TD usually is a self-limited disorder and often resolves without specific treatment; however, oral rehydration is often beneficial to replace lost fluids and electrolytes. Clear liquids are routinely recommended for adults. Travelers who develop three or more loose stools in an 8-hour period—-especially if associated with nausea, vomiting, abdominal cramps, fever, or blood in stools—-may benefit from antimicrobial therapy. Antibiotics usually are given for 3-5 days. Currently, fluoroquinolones are the drugs of choice. Commonly prescribed regimens are 500 mg of ciprofloxacin twice a day or 400 mg of norfloxacin twice a day for 3-5 days. Trimethoprim-sulfamethoxazole and doxycycline are no longer recommended because of the high level of resistance to these agents. Bismuth subsalicylate also may be used as treatment: 1 fluid ounce or 2 262 mg tablets every 30 minutes for up to eight doses in a 24-hour period, which can be repeated on a second day. If diarrhea persists despite therapy, travelers should be evaluated by a doctor and treated for possible parasitic infection.
When should antimotility agents not be used to treat travelers’ diarrhea?
Antimotility agents (loperamide, diphenoxylate, and paregoric) primarily reduce diarrhea by slowing transit time in the gut, and, thus, allows more time for absorption. Some persons believe diarrhea is the body’s defense mechanism to minimize contact time between gut pathogens and intestinal mucosa. In several studies, antimotility agents have been useful in treating travelers’ diarrhea by decreasing the duration of diarrhea. However, these agents should never be used by persons with fever or bloody diarrhea, because they can increase the severity of disease by delaying clearance of causative organisms. Because antimotility agents are now available over the counter, their injudicious use is of concern. Adverse complications (toxic megacolon, sepsis, and disseminated intravascular coagulation) have been reported as a result of using these medications to treat diarrhea.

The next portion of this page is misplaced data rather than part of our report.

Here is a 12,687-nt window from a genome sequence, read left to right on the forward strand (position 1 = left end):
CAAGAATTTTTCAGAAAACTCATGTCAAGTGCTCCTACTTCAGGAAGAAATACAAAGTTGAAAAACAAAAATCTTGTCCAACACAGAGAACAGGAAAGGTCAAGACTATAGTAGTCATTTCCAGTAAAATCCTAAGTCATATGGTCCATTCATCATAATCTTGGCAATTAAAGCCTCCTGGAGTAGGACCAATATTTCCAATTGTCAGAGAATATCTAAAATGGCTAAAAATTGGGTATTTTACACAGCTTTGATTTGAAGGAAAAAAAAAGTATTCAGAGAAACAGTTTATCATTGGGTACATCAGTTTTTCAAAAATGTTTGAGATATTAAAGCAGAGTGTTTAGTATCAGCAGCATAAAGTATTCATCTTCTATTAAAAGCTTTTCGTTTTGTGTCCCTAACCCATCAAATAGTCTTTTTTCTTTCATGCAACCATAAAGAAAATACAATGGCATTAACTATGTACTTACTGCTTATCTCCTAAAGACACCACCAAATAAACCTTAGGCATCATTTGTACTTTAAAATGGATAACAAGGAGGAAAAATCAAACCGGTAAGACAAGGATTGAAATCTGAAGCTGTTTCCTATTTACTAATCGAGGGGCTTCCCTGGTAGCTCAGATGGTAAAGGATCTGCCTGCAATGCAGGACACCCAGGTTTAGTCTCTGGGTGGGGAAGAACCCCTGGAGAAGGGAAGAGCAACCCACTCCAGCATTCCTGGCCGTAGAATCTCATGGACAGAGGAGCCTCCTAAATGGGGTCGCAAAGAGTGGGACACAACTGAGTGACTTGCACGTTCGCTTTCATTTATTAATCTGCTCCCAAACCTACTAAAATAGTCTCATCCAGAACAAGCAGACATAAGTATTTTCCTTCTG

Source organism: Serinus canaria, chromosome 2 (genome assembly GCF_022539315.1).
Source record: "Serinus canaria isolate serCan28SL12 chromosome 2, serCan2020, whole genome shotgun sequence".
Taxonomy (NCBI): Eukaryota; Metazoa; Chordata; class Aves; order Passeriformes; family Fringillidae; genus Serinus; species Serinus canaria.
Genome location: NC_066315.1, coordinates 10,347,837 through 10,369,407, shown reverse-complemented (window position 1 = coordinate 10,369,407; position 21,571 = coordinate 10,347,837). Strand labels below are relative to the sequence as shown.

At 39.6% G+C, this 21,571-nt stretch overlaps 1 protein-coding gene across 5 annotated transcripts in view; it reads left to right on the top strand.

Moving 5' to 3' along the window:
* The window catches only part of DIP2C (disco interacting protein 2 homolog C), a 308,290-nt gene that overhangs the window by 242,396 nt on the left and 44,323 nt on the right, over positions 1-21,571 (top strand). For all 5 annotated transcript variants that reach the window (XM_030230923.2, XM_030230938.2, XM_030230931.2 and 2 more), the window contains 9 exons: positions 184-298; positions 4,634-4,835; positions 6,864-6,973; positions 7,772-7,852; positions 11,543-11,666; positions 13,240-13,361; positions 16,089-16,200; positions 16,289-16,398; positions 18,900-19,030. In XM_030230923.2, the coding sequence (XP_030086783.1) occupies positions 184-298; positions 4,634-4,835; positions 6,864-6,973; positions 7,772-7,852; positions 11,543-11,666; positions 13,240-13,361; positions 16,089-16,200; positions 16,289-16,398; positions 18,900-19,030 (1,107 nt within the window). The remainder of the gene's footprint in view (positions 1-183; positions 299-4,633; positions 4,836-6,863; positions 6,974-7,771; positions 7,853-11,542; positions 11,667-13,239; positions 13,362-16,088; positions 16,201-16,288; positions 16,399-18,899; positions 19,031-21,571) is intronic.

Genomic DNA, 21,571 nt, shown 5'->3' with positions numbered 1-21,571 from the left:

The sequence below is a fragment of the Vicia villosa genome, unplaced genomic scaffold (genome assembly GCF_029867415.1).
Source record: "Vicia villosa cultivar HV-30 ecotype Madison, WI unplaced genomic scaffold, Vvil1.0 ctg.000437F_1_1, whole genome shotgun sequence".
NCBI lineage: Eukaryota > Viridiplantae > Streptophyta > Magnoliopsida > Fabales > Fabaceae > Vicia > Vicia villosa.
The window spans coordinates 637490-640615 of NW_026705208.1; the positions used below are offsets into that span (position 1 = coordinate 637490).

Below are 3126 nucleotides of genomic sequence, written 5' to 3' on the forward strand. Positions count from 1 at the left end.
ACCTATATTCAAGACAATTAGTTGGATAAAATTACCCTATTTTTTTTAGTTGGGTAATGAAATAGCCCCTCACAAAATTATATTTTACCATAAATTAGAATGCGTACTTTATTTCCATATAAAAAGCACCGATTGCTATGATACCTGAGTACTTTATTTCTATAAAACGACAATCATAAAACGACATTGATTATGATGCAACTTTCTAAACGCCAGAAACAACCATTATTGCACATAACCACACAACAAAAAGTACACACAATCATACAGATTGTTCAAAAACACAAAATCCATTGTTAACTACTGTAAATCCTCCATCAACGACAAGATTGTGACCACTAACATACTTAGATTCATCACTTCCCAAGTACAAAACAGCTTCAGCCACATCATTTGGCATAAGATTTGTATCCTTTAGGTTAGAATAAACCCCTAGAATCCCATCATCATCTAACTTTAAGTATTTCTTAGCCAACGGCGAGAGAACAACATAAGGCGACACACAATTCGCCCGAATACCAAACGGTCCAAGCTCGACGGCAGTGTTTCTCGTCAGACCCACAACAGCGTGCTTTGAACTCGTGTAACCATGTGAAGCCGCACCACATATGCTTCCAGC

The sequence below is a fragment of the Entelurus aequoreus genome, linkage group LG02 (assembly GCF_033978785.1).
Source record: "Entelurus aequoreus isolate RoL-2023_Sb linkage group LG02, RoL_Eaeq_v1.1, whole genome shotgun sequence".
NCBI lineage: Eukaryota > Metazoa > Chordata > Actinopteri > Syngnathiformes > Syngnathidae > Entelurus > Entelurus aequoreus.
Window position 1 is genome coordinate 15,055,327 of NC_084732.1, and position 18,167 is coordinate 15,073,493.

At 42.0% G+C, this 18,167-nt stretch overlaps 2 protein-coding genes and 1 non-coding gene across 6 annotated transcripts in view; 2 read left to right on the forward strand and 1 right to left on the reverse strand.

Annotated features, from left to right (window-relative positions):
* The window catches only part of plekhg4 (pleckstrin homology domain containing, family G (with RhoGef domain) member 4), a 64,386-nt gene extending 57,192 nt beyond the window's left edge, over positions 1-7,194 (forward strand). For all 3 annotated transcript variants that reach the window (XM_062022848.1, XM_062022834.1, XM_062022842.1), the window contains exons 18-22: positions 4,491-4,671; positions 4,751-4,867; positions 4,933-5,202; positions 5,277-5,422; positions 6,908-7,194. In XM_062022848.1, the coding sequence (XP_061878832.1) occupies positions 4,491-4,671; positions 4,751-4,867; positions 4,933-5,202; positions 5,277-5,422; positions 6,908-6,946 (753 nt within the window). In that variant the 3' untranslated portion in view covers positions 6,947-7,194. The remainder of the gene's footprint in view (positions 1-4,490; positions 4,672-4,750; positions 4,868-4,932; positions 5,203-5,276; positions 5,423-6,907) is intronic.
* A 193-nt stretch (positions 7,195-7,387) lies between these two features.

What is CDC doing to prevent travelers’ diarrhea?
CDC, in collaboration with the World Health Organization and several Ministries of Health, is working to improve food and water safety around the world. CDC also investigates risk factors associated with acquisition of TD, to assist in identifying more effective preventive measures. CDC continues to monitor antimicrobial resistance in other countries and in the United States. In addition, CDC, in collaboration with international agencies, is working to improve sanitary conditions in foreign accommodations (e.g., tourist resorts) and frequently consults with travel medicine specialists and local and state health departments. CDC is responsible for evaluating sanitation on cruise ships docking in US ports.
How can I learn more about travelers’ diarrhea?
Potential travelers should consult with a doctor or a travel medicine specialist before departing on a trip abroad. Information about TD is available from your local or state health departments or the World Health Organization (WHO).
Other information that may be of interest to travelers can be found at the CDC Travelers’ Health homepage at http://www.cdc.gov/travel.
Since 1996, strong evidence has accumulated for a causal relationship between ongoing outbreaks in Europe of a disease in cattle called bovine spongiform encephalopathy (BSE, or “mad cow disease”) and a disease in humans called variant Creutzfeldt-Jakob disease (vCJD). Both disorders, which are caused by an unconventional transmissible agent, are invariably fatal brain diseases with incubation periods typically measured in years. Transmission of the BSE agent to humans, leading to vCJD, is believed to occur via ingestion of cattle products contaminated with the BSE agent; however, the specific foods associated with this transmission are unknown. Bioassays have identified the BSE agent in the brain, spinal cord, retina, dorsal root ganglia, distal ileum, and bone marrow of cattle experimentally infected by the oral route, suggesting that these tissues represent the highest risk of transmission.
From 1995 through August 2004, 147 human cases of vCJD were reported in the United Kingdom (UK), 7 in France, and 1 each in Canada, Ireland, Italy, and the United States. The patients from Canada, Ireland, and the United States had lived in the UK during a key exposure period of the UK population to the BSE agent. By year of onset, the incidence of vCJD in the UK appears to have peaked in 1999 and to have been declining thereafter. However, the future pattern of this epidemic remains uncertain.